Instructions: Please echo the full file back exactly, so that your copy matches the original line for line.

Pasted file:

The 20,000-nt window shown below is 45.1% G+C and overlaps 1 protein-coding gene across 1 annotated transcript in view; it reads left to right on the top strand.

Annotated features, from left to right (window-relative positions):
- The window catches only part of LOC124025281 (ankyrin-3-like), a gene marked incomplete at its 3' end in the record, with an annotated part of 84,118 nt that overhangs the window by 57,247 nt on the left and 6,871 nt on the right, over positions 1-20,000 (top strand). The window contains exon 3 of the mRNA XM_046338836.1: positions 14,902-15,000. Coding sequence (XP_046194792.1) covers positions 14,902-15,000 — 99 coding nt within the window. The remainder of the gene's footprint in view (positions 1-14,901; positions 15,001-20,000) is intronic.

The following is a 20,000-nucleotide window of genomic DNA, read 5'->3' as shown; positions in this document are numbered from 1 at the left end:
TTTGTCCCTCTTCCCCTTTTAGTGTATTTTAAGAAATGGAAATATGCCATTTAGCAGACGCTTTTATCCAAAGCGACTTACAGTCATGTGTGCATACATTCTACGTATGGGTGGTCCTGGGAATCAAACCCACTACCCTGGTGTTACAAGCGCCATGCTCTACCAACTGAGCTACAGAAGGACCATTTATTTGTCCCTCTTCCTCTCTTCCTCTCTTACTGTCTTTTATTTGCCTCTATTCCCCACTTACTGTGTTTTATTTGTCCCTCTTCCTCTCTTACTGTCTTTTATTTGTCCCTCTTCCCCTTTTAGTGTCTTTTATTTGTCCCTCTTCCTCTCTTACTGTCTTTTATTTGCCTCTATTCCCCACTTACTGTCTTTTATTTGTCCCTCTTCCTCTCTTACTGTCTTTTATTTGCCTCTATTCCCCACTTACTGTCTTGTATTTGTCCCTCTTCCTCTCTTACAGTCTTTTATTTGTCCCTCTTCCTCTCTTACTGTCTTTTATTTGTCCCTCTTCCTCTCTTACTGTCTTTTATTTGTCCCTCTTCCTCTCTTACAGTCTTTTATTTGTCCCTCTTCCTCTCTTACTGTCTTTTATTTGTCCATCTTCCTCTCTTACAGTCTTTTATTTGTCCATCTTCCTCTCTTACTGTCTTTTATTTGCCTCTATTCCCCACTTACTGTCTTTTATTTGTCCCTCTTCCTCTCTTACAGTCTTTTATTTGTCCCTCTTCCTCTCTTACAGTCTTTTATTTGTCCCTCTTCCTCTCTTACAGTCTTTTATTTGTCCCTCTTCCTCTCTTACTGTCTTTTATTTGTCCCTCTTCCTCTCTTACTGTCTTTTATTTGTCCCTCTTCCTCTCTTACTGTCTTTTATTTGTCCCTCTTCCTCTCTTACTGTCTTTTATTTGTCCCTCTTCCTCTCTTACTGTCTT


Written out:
The 20,000-nt window shown below is 45.1% G+C and overlaps 1 protein-coding gene across 1 annotated transcript in view; it reads left to right on the top strand.

Annotated features, from left to right (window-relative positions):
- The window catches only part of LOC124025281 (ankyrin-3-like), a gene marked incomplete at its 3' end in the record, with an annotated part of 84,118 nt that overhangs the window by 57,247 nt on the left and 6,871 nt on the right, over positions 1-20,000 (top strand). The window contains exon 3 of the mRNA XM_046338836.1: positions 14,902-15,000. Coding sequence (XP_046194792.1) covers positions 14,902-15,000 — 99 coding nt within the window. The remainder of the gene's footprint in view (positions 1-14,901; positions 15,001-20,000) is intronic.

The following is a 20,000-nucleotide window of genomic DNA, read 5'->3' as shown; positions in this document are numbered from 1 at the left end:
TTTGTCCCTCTTCCCCTTTTAGTGTATTTTAAGAAATGGAAATATGCCATTTAGCAGACGCTTTTATCCAAAGCGACTTACAGTCATGTGTGCATACATTCTACGTATGGGTGGTCCTGGGAATCAAACCCACTACCCTGGTGTTACAAGCGCCATGCTCTACCAACTGAGCTACAGAAGGACCATTTATTTGTCCCTCTTCCTCTCTTCCTCTCTTACTGTCTTTTATTTGCCTCTATTCCCCACTTACTGTGTTTTATTTGTCCCTCTTCCTCTCTTACTGTCTTTTATTTGTCCCTCTTCCCCTTTTAGTGTCTTTTATTTGTCCCTCTTCCTCTCTTACTGTCTTTTATTTGCCTCTATTCCCCACTTACTGTCTTTTATTTGTCCCTCTTCCTCTCTTACTGTCTTTTATTTGCCTCTATTCCCCACTTACTGTCTTGTATTTGTCCCTCTTCCTCTCTTACAGTCTTTTATTTGTCCCTCTTCCTCTCTTACTGTCTTTTATTTGTCCCTCTTCCTCTCTTACTGTCTTTTATTTGTCCCTCTTCCTCTCTTACAGTCTTTTATTTGTCCCTCTTCCTCTCTTACTGTCTTTTATTTGTCCATCTTCCTCTCTTACAGTCTTTTATTTGTCCATCTTCCTCTCTTACTGTCTTTTATTTGCCTCTATTCCCCACTTACTGTCTTTTATTTGTCCCTCTTCCTCTCTTACAGTCTTTTATTTGTCCCTCTTCCTCTCTTACAGTCTTTTATTTGTCCCTCTTCCTCTCTTACAGTCTTTTATTTGTCCCTCTTCCTCTCTTACTGTCTTTTATTTGTCCCTCTTCCTCTCTTACTGTCTTTTATTTGTCCCTCTTCCTCTCTTACTGTCTTTTATTTGTCCCTCTTCCTCTCTTACTGTCTTTTATTTGTCCCTCTTCCTCTCTTACTGTCTT